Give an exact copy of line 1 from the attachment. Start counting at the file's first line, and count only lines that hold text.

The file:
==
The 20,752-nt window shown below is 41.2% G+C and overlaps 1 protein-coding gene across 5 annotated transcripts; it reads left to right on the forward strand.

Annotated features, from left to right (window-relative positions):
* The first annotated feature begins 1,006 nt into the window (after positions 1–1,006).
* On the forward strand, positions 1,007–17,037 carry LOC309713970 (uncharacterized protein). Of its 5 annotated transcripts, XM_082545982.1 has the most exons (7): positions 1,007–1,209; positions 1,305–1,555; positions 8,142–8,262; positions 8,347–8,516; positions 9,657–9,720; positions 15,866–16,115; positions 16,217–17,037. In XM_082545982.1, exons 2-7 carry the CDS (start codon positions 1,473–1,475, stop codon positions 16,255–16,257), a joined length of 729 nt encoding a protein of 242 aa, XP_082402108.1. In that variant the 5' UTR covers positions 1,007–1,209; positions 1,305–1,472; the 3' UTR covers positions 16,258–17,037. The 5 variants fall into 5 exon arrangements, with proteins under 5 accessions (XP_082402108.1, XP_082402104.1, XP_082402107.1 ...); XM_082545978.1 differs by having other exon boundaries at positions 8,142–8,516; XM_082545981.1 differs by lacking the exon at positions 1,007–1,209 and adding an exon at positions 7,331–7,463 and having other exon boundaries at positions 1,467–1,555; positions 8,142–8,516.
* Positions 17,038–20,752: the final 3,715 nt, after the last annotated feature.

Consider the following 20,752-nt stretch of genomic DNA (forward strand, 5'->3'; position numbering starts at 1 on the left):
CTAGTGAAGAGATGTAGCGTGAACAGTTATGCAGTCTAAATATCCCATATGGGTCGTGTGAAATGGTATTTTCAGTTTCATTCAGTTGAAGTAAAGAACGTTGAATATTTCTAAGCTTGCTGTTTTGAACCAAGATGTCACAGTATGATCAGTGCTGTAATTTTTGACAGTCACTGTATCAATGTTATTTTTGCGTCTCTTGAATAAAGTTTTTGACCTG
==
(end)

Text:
The 20,752-nt window shown below is 41.2% G+C and overlaps 1 protein-coding gene across 5 annotated transcripts; it reads left to right on the forward strand.